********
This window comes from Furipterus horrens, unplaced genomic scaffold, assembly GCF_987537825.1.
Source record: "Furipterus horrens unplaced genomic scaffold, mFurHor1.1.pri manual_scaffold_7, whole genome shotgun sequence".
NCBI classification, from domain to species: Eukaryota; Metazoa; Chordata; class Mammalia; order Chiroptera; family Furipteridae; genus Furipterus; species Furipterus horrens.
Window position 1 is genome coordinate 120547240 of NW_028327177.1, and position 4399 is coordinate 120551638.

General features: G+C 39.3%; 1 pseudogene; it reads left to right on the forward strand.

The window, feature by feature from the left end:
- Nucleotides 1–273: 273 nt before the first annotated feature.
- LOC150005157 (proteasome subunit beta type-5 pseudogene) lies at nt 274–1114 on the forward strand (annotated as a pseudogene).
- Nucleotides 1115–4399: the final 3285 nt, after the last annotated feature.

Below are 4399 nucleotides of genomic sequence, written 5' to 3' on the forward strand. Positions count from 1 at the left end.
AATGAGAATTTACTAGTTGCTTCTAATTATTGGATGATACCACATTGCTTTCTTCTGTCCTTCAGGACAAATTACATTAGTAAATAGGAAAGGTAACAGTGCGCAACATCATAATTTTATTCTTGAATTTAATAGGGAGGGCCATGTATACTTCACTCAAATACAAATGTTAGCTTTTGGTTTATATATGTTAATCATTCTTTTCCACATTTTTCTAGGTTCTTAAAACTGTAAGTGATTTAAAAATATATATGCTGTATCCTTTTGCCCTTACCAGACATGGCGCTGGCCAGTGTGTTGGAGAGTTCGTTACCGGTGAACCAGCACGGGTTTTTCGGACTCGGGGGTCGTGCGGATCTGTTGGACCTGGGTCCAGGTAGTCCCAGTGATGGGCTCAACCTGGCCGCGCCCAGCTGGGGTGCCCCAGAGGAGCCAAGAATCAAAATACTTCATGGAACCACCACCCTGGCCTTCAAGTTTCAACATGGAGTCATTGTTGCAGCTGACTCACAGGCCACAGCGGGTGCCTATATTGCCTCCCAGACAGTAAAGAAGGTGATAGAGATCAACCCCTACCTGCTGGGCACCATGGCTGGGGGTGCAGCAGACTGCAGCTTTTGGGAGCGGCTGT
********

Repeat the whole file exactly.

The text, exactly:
This window comes from Furipterus horrens, unplaced genomic scaffold, assembly GCF_987537825.1.
Source record: "Furipterus horrens unplaced genomic scaffold, mFurHor1.1.pri manual_scaffold_7, whole genome shotgun sequence".
NCBI classification, from domain to species: Eukaryota; Metazoa; Chordata; class Mammalia; order Chiroptera; family Furipteridae; genus Furipterus; species Furipterus horrens.
Window position 1 is genome coordinate 120547240 of NW_028327177.1, and position 4399 is coordinate 120551638.

General features: G+C 39.3%; 1 pseudogene; it reads left to right on the forward strand.

The window, feature by feature from the left end:
- Nucleotides 1–273: 273 nt before the first annotated feature.
- LOC150005157 (proteasome subunit beta type-5 pseudogene) lies at nt 274–1114 on the forward strand (annotated as a pseudogene).
- Nucleotides 1115–4399: the final 3285 nt, after the last annotated feature.

Below are 4399 nucleotides of genomic sequence, written 5' to 3' on the forward strand. Positions count from 1 at the left end.
AATGAGAATTTACTAGTTGCTTCTAATTATTGGATGATACCACATTGCTTTCTTCTGTCCTTCAGGACAAATTACATTAGTAAATAGGAAAGGTAACAGTGCGCAACATCATAATTTTATTCTTGAATTTAATAGGGAGGGCCATGTATACTTCACTCAAATACAAATGTTAGCTTTTGGTTTATATATGTTAATCATTCTTTTCCACATTTTTCTAGGTTCTTAAAACTGTAAGTGATTTAAAAATATATATGCTGTATCCTTTTGCCCTTACCAGACATGGCGCTGGCCAGTGTGTTGGAGAGTTCGTTACCGGTGAACCAGCACGGGTTTTTCGGACTCGGGGGTCGTGCGGATCTGTTGGACCTGGGTCCAGGTAGTCCCAGTGATGGGCTCAACCTGGCCGCGCCCAGCTGGGGTGCCCCAGAGGAGCCAAGAATCAAAATACTTCATGGAACCACCACCCTGGCCTTCAAGTTTCAACATGGAGTCATTGTTGCAGCTGACTCACAGGCCACAGCGGGTGCCTATATTGCCTCCCAGACAGTAAAGAAGGTGATAGAGATCAACCCCTACCTGCTGGGCACCATGGCTGGGGGTGCAGCAGACTGCAGCTTTTGGGAGCGGCTGT